Wednesday, November 17, 2010

Old Man Faces, Pencils, and Watercolors

The bic pen got put aside today - just a rest, not a permanent retirement - and I returned to roots of old: pencils and watercolors.

These two mediums are classic and will always be there for you, even in rough times.
You may notice this man looks vaguely similar to a certain Top Gear presenter.  (You would be correct.)  I was doodling this morning while watching an episode and, what can  I say? His wrinkles were fascinating.

I'm not particularly happy with it, but it is what it is.  I couldn't do too much with the watercolors since I was working on ordinary cheap paper (any more water on that and it would have tore right apart).  Next time I'll start right on watercolor paper. :)

In other news, I'm going to start doing prompts for illustration friday! ~>
It seems like a fabulous way to keep up the drawing and to create finished pieces instead simply doodles, which I suffer chronically from.

Monday, November 15, 2010

NaNoWriMo Illustrations

The blue bic pen returns...

As I mentioned a few posts ago, November has been consumed by the beast that is NaNoWriMo (National Novel Writing Month).  These drawings come from my current story writing endeavor.  These characters are minor to the story, but fun to draw.

The first is the light keeper, the sole producer of light. The second is one of the running men who populate the entirely dark world that exists beyond the edge of the world.  They can only travel in groups since their scope of vision is limited to the bulbs stuck to their heads.

Both are examples of how it's possible to go too far with a drawing and would have been much better if I had just stopped earlier.  But I just couldn't help myself.  It was too fun.  :)

After this I promise I'll stop posting blue bic drawings.
(But they're just so much fun!)

Saturday, November 13, 2010

Ink Bird

I've got very little to say about this, other than it was a joy to draw and it actually turned out pretty well.

Drawn in between troubleshooting during the computer art class I T.A. with a blue bic pen over a period of an hour and a half.  (I'm a slow drawer, what can I say.)  I threw on a textured background in Photoshop afterwards, but since its a bit sloppy I might fix it up later. 

Thursday, November 11, 2010

Photoshop Painting: To Smudge or Not to Smudge...

...that is the question.

Painting in Photoshop is loads of fun.  The undo feature lets you step up to 15 paces backwards in time, which can be epically useful when you make as many mistakes as I do.  You are limitless in materials, you can spread endless digital paint (of any color imaginable) and have as large (or small) a canvass as you'd like.  You can literally do anything.

And you can also fall into the Photoshop traps like I did yesterday.  Particularly easy to slide into is the smudge trap.  It's a nasty one.  You're short on time, things aren't blending the way you'd like them too -15% opacity is too low and 20% is too high, and you don't want to find the right spongy brush that would solve your problems because you don't want to download anything new...  So you send your cursor over to the smudge tool button and click it.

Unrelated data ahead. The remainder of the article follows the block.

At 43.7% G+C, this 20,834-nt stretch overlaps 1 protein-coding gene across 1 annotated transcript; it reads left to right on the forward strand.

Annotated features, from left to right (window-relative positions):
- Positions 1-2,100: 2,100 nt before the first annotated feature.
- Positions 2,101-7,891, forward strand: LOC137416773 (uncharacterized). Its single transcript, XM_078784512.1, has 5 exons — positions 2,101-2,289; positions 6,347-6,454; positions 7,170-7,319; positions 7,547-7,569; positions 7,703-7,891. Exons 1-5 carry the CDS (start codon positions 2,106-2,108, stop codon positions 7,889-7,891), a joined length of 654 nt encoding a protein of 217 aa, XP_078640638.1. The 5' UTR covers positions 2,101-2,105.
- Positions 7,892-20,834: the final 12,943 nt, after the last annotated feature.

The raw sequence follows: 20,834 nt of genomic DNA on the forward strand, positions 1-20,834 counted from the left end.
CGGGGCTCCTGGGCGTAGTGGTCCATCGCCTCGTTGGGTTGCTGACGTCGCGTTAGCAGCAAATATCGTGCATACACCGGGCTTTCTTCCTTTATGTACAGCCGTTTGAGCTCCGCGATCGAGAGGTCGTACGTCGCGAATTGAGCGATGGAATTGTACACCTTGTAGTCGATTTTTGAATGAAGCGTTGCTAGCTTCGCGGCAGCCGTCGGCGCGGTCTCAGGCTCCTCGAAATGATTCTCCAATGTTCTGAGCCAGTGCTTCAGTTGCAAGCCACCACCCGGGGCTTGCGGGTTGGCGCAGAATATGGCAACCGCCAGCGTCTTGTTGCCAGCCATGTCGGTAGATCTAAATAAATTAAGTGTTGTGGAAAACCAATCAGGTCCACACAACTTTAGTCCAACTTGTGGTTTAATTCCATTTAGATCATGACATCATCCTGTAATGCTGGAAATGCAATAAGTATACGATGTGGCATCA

Unless you're really good, your painting will look like it was dumped in smudge oil and any life it had will die.  Bummer.


Turns into this:

It's definitely salvageable, but it is always depressing to realize that something you've spent hours on is too smooth.  It's just freaky! She looks like she's plastic.

So I caution you, smarter-than-I viewer, do not fall into the smudge trap. Use the tools given to you wisely and do not depend on the smudge tool to fix your inability to paint (as I did).

Tuesday, November 9, 2010

Children's Book Project: The 1893 World's Fair

One of my big projects this year is creating a children's book for the Logan Museum of Anthropology (the Beloit College Anthropology museum).  It's going to focus on the Chicago World's Fair (The Columbian Exhibition) of 1893 and how the objects and exhibits helped create museums (like the Logan and the Field Museum).

The project is broken up into two parts.  This semester I'm writing the book and scripting everything out, and next semester I'm illustrating everything and putting it together for print off of  With any luck there should be a finished, buyable book come May.  With lots of luck it will be for sale in the Logan Museum's gift shop. :)

Although I'm not allowed to start actually drawing it yet, as that is next semester's task, I've gotten a couple of little concept drawings done here and there.
(I'm changing her hat in the final so she looks a little less like the Madeline character)

The project should actually be pretty cool when it gets rolling.  Non-fiction children's books are something I'm interested in getting into more and more.  (One of my long term goals is to create one for William Marshal and Eleanor of Aquitaine!  When I'm better at it.)

(Also, wow. I used a lot of parenthesis in this post.)

Sunday, November 7, 2010

Photoshop Anne Marie + NaNoWriMo

Today I realized I hadn't posted in over two weeks and so I looked around my desk frantically for something interesting I'd drawn or painted between the last post and this one.  What I found was that I hadn't actually done anything interesting since then.  o___o
Between that realization and now, however, I sketched Anne Marie from CarnivorousGiraffe's and my Mad Jack project, just so I felt like I had done something.

Done quickly and entirely in photoshop.  (Anne Marie's had a few drinks, and you're about to have a few bullets lodged in you...)

Blog posts are bound to be a little more scarce this November.  Classes have deadlines and NaNoWriMo is an integral part of my being.  Yeiks!